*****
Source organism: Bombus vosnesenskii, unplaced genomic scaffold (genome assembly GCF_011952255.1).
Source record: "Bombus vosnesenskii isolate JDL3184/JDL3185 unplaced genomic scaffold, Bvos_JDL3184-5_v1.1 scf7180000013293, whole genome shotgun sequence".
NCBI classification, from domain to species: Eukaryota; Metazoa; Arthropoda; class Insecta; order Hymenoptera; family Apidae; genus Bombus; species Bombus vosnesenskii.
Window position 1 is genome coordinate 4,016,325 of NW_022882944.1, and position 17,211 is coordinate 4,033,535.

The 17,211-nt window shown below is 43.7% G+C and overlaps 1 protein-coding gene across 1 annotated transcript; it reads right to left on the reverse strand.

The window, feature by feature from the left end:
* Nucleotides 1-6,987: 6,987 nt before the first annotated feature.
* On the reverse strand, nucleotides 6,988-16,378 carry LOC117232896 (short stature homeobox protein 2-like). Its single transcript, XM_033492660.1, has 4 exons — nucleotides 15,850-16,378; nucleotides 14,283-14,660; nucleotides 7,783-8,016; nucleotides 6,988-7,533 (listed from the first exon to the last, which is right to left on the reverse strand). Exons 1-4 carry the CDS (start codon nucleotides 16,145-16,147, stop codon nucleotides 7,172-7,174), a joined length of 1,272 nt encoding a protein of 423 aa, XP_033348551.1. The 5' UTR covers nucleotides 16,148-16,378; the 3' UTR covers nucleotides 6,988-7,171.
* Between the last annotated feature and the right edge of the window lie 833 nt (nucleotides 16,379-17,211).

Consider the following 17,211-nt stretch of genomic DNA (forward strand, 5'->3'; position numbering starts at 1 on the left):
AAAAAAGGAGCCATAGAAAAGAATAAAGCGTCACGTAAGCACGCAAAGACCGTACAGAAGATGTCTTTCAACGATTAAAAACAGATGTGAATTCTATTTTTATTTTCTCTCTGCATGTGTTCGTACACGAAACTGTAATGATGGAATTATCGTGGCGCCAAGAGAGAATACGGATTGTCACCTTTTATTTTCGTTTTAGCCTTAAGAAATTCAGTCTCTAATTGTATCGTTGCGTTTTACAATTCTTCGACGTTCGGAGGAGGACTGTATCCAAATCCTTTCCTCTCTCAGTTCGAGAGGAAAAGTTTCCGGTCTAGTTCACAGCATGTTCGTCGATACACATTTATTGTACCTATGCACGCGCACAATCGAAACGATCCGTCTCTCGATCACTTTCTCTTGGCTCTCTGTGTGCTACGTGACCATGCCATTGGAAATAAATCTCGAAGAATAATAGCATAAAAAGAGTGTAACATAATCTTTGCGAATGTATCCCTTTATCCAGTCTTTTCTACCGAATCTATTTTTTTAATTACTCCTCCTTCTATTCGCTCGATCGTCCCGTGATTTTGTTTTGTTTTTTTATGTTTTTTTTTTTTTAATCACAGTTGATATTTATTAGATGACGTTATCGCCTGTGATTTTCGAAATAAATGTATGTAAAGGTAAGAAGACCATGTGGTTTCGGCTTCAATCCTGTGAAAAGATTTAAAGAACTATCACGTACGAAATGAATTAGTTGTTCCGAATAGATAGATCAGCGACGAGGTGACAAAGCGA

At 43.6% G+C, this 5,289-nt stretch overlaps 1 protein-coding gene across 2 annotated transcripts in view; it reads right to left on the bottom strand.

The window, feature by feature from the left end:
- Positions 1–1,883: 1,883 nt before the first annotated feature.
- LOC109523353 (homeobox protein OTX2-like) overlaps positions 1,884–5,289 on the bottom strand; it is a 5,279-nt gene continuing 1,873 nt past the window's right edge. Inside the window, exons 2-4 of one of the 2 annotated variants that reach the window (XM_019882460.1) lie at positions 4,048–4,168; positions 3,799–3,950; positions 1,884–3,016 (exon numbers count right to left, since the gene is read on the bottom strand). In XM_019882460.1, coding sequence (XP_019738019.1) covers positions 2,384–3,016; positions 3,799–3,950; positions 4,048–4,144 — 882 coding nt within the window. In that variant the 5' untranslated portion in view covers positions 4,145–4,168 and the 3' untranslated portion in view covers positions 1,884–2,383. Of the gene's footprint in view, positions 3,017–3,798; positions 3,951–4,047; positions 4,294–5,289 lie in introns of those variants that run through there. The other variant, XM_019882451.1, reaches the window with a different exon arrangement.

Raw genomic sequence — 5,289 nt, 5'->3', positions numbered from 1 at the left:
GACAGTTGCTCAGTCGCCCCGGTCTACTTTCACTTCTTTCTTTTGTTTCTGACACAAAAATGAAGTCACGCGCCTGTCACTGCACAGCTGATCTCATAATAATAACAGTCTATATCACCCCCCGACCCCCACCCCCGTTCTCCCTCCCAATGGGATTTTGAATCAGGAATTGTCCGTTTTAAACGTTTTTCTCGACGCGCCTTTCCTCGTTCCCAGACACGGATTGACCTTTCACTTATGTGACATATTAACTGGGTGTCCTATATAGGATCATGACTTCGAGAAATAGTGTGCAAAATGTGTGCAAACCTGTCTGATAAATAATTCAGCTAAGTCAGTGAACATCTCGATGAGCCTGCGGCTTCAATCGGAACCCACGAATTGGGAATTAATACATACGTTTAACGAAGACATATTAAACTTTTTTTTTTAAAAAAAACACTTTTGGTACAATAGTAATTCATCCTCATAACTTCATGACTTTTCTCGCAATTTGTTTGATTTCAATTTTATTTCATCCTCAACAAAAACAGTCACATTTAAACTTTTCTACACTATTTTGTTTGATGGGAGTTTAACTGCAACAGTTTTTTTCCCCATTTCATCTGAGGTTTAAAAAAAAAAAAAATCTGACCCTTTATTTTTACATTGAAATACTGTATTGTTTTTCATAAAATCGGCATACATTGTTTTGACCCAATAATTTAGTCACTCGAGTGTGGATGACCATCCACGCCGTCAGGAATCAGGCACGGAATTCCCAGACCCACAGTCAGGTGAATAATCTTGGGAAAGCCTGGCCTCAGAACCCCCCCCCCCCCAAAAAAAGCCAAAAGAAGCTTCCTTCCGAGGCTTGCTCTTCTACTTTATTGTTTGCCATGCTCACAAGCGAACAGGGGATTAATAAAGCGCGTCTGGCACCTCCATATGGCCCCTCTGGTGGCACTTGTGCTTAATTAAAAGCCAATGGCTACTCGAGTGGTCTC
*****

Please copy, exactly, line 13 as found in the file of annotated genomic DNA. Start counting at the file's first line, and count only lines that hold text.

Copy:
The window, feature by feature from the left end: